AI, climate change, diversity of thought and 5G are key trends challenging boards and organisations. Are you prepared? Plus, how should your board go about setting executive pay?

    How prepared is your organisation for future trends?

    Artificial intelligence (AI), climate change, improving how we listen to diverse ideas and 5G were discussed as key trends challenging boards and organisations in the “Future trends: shifts we are seeing globally” session. An audience poll found 53 per cent of people believed their boards were least prepared for AI, seven per cent were least prepared for 5G, 24 per cent for climate change, and 16 per cent for listening to diverse views.

    In a panel session moderated by Leonie Valentine GAICD, MD of sales and operations at Google Hong Kong, Dr Stefan Hajkowicz, senior principal scientist strategy and foresight at CSIRO’s Data 61, said when it came to the capabilities and applications of AI, it would improve every organisation including banking, aged care, health diagnosis and the justice system. He added that while data privacy is “not a simple challenge”, AI is “a boon for human justice” and “doing things more ethically”.

    Are you prepared?

    An AGS audience poll found 53% of people believed their boards were least prepared for AI.

    Listening to diverse views – 16%

    Climate change – 24%

    5G – 7%

    Deborah Yates, KPMG national managing partner, people, performance and culture, said the future of work requires skilful, capable and inclusive leaders and that boards need people who are “genuinely active listeners” who “have a real awareness of their biases”. She warned board moves to boost diversity could be wasted if different ideas weren’t encouraged and “really heard”. “It’s the difference between genuinely listening to ideas from people like you, to genuinely listen to ideas from people who are different to you,” said Yates.

    Anny Havercroft, director of brand and marketing at Verizon Media ANZ, outlined some of the applications of 5G — such as faster downloads and easier data access — which would improve the customer experience in retail and improve safety in the sea when combined with drone technology. “The opportunities and possibilities are endless.”

    James Mabbott, KPMG Innovate partner in charge, said the rise of the circular economy and more investment in renewables, were key trends directors should be across.

    The Big Issues

    Satisfying all of a company’s stakeholders with a remuneration structure is impossible, but boards should nonetheless try to engage and be transparent, the AICD’s Australian Governance Summit heard. By Christopher Niesche.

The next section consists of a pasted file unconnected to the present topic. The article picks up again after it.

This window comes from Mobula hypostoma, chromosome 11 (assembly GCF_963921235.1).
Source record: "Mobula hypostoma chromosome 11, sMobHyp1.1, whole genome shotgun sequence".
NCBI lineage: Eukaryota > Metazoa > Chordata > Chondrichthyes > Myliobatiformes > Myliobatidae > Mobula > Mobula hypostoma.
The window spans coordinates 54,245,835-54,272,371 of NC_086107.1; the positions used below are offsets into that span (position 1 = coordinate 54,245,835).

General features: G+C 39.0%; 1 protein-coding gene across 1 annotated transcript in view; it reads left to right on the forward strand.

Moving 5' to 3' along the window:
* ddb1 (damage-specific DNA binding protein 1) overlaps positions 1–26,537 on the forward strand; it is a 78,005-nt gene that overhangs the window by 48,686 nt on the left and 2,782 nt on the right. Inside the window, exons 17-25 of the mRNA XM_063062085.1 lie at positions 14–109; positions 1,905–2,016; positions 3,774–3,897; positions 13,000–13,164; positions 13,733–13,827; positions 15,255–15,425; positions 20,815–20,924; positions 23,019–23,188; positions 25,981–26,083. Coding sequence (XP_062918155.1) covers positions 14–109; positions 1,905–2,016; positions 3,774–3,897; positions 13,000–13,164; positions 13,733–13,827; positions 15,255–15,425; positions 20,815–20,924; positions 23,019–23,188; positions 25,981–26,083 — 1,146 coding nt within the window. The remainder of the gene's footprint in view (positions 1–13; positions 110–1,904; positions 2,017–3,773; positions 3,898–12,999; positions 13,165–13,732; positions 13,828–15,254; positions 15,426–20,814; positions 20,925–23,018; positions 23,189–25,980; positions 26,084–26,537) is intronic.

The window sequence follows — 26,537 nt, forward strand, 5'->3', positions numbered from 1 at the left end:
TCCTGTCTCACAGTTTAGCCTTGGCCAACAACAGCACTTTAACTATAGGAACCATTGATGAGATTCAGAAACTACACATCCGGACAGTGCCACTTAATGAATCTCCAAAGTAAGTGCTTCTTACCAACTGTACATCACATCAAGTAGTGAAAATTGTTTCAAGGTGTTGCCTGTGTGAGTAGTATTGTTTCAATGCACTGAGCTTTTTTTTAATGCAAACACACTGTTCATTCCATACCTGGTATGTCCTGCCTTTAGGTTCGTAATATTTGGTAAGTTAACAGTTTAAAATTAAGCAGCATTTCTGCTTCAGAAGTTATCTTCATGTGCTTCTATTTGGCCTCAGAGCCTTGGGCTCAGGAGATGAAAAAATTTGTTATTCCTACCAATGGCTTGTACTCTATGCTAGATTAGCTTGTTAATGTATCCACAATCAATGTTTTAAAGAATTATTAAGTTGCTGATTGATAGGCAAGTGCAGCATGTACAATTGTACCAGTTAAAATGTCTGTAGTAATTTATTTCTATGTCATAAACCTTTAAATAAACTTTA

AGS audience

    Three experienced directors explained their approach to setting executive pay. Kathleen Bailey-Lord FAICD, a non-executive director of the Bank of Queensland, QBE Insurance and Melbourne Water, noted there is increased consternation in the community about the gap between CEO and median employee salaries, and it’s a factor undermining trust in the business sector. She said boards should try to engage and explain what they are doing.

    Sylvia Falzon FAICD, a non-executive director at Suncorp Group, Premier Investments and Regis Healthcare, said that while it is impossible to satisfy all stakeholders with a remuneration structure, boards should nonetheless communicate with stakeholders. “It comes down to you as a director and your board having the conviction that what you’re doing is the right thing for your organisation and being able to communicate that really well,” she said. Staff, customers and stakeholders want to see that boards are “taking and making the tough decisions whenever it’s warranted”.

    She urged boards to resist the pressure to change their remuneration structures to satisfy a particular cohort, which could lead to the long-term detriment of the organisation. “If you believe this is the right thing to do, you need to have the courage to stick with it,” she said.

    Falzon said it was incumbent on boards to understand how remuneration structures work throughout the organisation, to identify if the way the majority of the workforce is paid is in line with the executives’ incentive scheme.

    Boards are now expected to “learn a lot more about behavioural science” in understanding how incentives work, said Bailey-Lord. When considering the remuneration strategy, directors need to understand the context and think deeply about what success looks like. “Rem is at the end of the process. It’s a consequence of how we have set the performance management expectations both for the short and the long term,” she said. “It’s very anchored in why do we exist and what is the business strategy to execute that and then what are the targets by which we will measure our performance?”

    Graham Goldsmith FAICD AO, chair of Seek, explained Seek did away with short-term incentives in 2013 because directors realised STIs generally paid out at 100 per cent, regardless of the outcome. The board wanted to provide “reasonable” base compensation to executives and the “cream” if shareholders had a good experience, so it moved to two-thirds cash pay and one-third equity, which executives had to hold for two years. Conversations on remuneration “went out the door”.

    Goldsmith said directors need to know what they’re trying to solve with their rem structure and ensure they’re not second guessing “what response I’ll get from a proxy adviser as opposed to what is right for the company and its stakeholders in delivering on our purpose”.

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